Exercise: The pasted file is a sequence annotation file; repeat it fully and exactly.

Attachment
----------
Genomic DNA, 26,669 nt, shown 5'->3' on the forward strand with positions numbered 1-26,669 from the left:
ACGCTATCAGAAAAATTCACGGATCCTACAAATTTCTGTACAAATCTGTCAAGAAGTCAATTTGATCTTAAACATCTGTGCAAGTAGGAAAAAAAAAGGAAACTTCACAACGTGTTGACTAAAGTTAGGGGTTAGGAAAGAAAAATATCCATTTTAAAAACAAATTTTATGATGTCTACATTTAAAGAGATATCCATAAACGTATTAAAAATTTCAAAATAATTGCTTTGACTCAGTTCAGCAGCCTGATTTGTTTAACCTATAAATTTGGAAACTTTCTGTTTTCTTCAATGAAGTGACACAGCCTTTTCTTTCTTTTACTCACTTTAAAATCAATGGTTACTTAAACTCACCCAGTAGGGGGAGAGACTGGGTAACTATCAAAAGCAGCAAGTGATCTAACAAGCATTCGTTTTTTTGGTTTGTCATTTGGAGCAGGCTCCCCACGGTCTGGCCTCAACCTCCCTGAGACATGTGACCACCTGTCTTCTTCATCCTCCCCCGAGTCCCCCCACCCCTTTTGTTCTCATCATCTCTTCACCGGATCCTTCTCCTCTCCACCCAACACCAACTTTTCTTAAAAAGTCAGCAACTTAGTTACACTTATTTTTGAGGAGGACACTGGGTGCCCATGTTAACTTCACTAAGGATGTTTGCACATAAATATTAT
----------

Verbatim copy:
Genomic DNA, 26,669 nt, shown 5'->3' on the forward strand with positions numbered 1-26,669 from the left:
ACGCTATCAGAAAAATTCACGGATCCTACAAATTTCTGTACAAATCTGTCAAGAAGTCAATTTGATCTTAAACATCTGTGCAAGTAGGAAAAAAAAAGGAAACTTCACAACGTGTTGACTAAAGTTAGGGGTTAGGAAAGAAAAATATCCATTTTAAAAACAAATTTTATGATGTCTACATTTAAAGAGATATCCATAAACGTATTAAAAATTTCAAAATAATTGCTTTGACTCAGTTCAGCAGCCTGATTTGTTTAACCTATAAATTTGGAAACTTTCTGTTTTCTTCAATGAAGTGACACAGCCTTTTCTTTCTTTTACTCACTTTAAAATCAATGGTTACTTAAACTCACCCAGTAGGGGGAGAGACTGGGTAACTATCAAAAGCAGCAAGTGATCTAACAAGCATTCGTTTTTTTGGTTTGTCATTTGGAGCAGGCTCCCCACGGTCTGGCCTCAACCTCCCTGAGACATGTGACCACCTGTCTTCTTCATCCTCCCCCGAGTCCCCCCACCCCTTTTGTTCTCATCATCTCTTCACCGGATCCTTCTCCTCTCCACCCAACACCAACTTTTCTTAAAAAGTCAGCAACTTAGTTACACTTATTTTTGAGGAGGACACTGGGTGCCCATGTTAACTTCACTAAGGATGTTTGCACATAAATATTAT